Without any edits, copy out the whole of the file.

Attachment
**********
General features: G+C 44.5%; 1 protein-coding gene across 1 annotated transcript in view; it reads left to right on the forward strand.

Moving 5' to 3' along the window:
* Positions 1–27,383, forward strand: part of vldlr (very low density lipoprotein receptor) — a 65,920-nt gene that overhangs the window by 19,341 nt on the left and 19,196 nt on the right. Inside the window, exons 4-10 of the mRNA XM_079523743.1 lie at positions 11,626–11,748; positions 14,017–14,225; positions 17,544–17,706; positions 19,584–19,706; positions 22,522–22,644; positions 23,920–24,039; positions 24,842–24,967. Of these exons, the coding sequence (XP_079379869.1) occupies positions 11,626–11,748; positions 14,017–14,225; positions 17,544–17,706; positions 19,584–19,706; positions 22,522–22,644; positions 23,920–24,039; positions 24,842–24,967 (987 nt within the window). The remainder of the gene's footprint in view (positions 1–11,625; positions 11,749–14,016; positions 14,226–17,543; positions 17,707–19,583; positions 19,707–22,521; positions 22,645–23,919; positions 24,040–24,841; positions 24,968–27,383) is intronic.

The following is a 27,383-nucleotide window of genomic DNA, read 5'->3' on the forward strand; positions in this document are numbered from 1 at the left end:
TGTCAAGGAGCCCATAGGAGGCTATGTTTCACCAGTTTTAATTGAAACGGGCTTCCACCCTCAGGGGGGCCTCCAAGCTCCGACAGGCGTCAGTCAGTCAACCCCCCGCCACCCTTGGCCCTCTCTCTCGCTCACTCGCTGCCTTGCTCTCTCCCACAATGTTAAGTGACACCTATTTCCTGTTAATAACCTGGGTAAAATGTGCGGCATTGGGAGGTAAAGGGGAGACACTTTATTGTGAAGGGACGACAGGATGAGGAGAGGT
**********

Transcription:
General features: G+C 44.5%; 1 protein-coding gene across 1 annotated transcript in view; it reads left to right on the forward strand.

Moving 5' to 3' along the window:
* Positions 1–27,383, forward strand: part of vldlr (very low density lipoprotein receptor) — a 65,920-nt gene that overhangs the window by 19,341 nt on the left and 19,196 nt on the right. Inside the window, exons 4-10 of the mRNA XM_079523743.1 lie at positions 11,626–11,748; positions 14,017–14,225; positions 17,544–17,706; positions 19,584–19,706; positions 22,522–22,644; positions 23,920–24,039; positions 24,842–24,967. Of these exons, the coding sequence (XP_079379869.1) occupies positions 11,626–11,748; positions 14,017–14,225; positions 17,544–17,706; positions 19,584–19,706; positions 22,522–22,644; positions 23,920–24,039; positions 24,842–24,967 (987 nt within the window). The remainder of the gene's footprint in view (positions 1–11,625; positions 11,749–14,016; positions 14,226–17,543; positions 17,707–19,583; positions 19,707–22,521; positions 22,645–23,919; positions 24,040–24,841; positions 24,968–27,383) is intronic.

The following is a 27,383-nucleotide window of genomic DNA, read 5'->3' on the forward strand; positions in this document are numbered from 1 at the left end:
TGTCAAGGAGCCCATAGGAGGCTATGTTTCACCAGTTTTAATTGAAACGGGCTTCCACCCTCAGGGGGGCCTCCAAGCTCCGACAGGCGTCAGTCAGTCAACCCCCCGCCACCCTTGGCCCTCTCTCTCGCTCACTCGCTGCCTTGCTCTCTCCCACAATGTTAAGTGACACCTATTTCCTGTTAATAACCTGGGTAAAATGTGCGGCATTGGGAGGTAAAGGGGAGACACTTTATTGTGAAGGGACGACAGGATGAGGAGAGGT